May 16, 2008 in Business

Rates on 30-year mortgages dip to 6.01 percent

Associated Press The Spokesman-Review

WASHINGTON – Rates on 30-year mortgages edged down this week to their lowest point in a month, a spot of welcome news to would-be home buyers.

Freddie Mac, the mortgage company, reported Thursday that 30-year fixed-rate mortgages averaged 6.01 percent for the week ending May 15. That was down from last week’s 6.05 percent and was the lowest since mid-April when rates averaged 5.88 percent.

Other rates also fell.

Five-year adjustable-rate mortgages dropped to 5.57 percent, from 5.67 percent last week. One-year adjustable-rate mortgages fell to 5.18 percent, compared with 5.29 percent.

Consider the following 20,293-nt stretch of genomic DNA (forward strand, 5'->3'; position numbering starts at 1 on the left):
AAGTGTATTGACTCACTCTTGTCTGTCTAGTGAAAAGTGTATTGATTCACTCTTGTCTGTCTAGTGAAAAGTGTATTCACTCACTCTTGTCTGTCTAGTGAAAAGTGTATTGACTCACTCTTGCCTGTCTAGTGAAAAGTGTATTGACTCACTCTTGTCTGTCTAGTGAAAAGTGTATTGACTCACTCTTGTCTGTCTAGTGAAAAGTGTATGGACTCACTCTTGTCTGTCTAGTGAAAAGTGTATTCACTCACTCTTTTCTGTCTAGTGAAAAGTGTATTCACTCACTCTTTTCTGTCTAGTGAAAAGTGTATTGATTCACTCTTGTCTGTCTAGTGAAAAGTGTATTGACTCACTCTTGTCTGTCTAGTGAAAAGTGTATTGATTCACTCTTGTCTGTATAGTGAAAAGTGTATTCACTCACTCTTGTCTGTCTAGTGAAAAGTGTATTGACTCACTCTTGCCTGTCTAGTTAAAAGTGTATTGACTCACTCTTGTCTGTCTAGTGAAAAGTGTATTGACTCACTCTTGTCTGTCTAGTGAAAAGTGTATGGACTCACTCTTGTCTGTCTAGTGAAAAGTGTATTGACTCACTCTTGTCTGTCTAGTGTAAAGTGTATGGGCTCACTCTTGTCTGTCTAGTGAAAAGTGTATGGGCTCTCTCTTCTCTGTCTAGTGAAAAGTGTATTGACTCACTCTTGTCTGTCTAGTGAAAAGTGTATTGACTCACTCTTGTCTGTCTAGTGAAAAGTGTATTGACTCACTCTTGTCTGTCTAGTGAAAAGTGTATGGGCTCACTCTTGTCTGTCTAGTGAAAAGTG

However, rates on 15-year fixed-rate mortgages, a popular choice for refinancing, held steady at 5.60 percent this week.

Rates on the other types of mortgages dipped, reflecting hope on the part of investors that a recovery could be in sight for financial markets, which have been gripped by turbulence since last summer. Earlier this week, Federal Reserve Chairman Ben Bernanke said the turmoil has eased somewhat but the situation is still fragile.

The mortgage rates do not include add-on fees known as points. The nationwide average fee for one-year adjustable-rate mortgages was 0.7 point. For 30-year and five-year adjustable-rate mortgages, the nationwide average fee was 0.6 point. And, the average fee for 15-year mortgages was 0.5 point.

A year ago, rates on 30-year mortgages stood at 6.15 percent, 15-year mortgage rates averaged 5.87 percent, five-year adjustable-rate mortgages were also at 5.89 percent and one-year adjustable-rate mortgages were at 5.48 percent.

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